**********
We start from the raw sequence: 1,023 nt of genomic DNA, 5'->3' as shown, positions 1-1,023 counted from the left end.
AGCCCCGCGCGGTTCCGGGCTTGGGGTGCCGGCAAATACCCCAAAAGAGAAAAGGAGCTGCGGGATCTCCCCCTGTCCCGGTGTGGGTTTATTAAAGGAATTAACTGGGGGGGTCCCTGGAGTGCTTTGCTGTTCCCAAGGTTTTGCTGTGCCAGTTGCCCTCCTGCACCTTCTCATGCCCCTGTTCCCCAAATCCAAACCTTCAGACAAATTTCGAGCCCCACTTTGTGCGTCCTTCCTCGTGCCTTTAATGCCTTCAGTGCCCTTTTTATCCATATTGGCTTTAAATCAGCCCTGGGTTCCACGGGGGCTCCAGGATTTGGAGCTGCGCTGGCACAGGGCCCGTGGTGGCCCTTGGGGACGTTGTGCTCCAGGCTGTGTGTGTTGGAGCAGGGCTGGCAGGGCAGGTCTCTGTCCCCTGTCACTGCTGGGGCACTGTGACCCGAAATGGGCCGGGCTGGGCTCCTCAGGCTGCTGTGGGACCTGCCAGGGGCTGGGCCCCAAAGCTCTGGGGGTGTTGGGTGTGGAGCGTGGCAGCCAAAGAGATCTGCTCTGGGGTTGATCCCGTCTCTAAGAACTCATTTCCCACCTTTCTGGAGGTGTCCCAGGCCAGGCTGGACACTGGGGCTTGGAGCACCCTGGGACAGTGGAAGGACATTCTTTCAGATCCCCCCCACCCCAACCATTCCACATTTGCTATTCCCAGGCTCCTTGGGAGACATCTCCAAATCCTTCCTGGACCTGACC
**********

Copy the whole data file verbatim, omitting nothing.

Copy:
We start from the raw sequence: 1,023 nt of genomic DNA, 5'->3' as shown, positions 1-1,023 counted from the left end.
AGCCCCGCGCGGTTCCGGGCTTGGGGTGCCGGCAAATACCCCAAAAGAGAAAAGGAGCTGCGGGATCTCCCCCTGTCCCGGTGTGGGTTTATTAAAGGAATTAACTGGGGGGGTCCCTGGAGTGCTTTGCTGTTCCCAAGGTTTTGCTGTGCCAGTTGCCCTCCTGCACCTTCTCATGCCCCTGTTCCCCAAATCCAAACCTTCAGACAAATTTCGAGCCCCACTTTGTGCGTCCTTCCTCGTGCCTTTAATGCCTTCAGTGCCCTTTTTATCCATATTGGCTTTAAATCAGCCCTGGGTTCCACGGGGGCTCCAGGATTTGGAGCTGCGCTGGCACAGGGCCCGTGGTGGCCCTTGGGGACGTTGTGCTCCAGGCTGTGTGTGTTGGAGCAGGGCTGGCAGGGCAGGTCTCTGTCCCCTGTCACTGCTGGGGCACTGTGACCCGAAATGGGCCGGGCTGGGCTCCTCAGGCTGCTGTGGGACCTGCCAGGGGCTGGGCCCCAAAGCTCTGGGGGTGTTGGGTGTGGAGCGTGGCAGCCAAAGAGATCTGCTCTGGGGTTGATCCCGTCTCTAAGAACTCATTTCCCACCTTTCTGGAGGTGTCCCAGGCCAGGCTGGACACTGGGGCTTGGAGCACCCTGGGACAGTGGAAGGACATTCTTTCAGATCCCCCCCACCCCAACCATTCCACATTTGCTATTCCCAGGCTCCTTGGGAGACATCTCCAAATCCTTCCTGGACCTGACC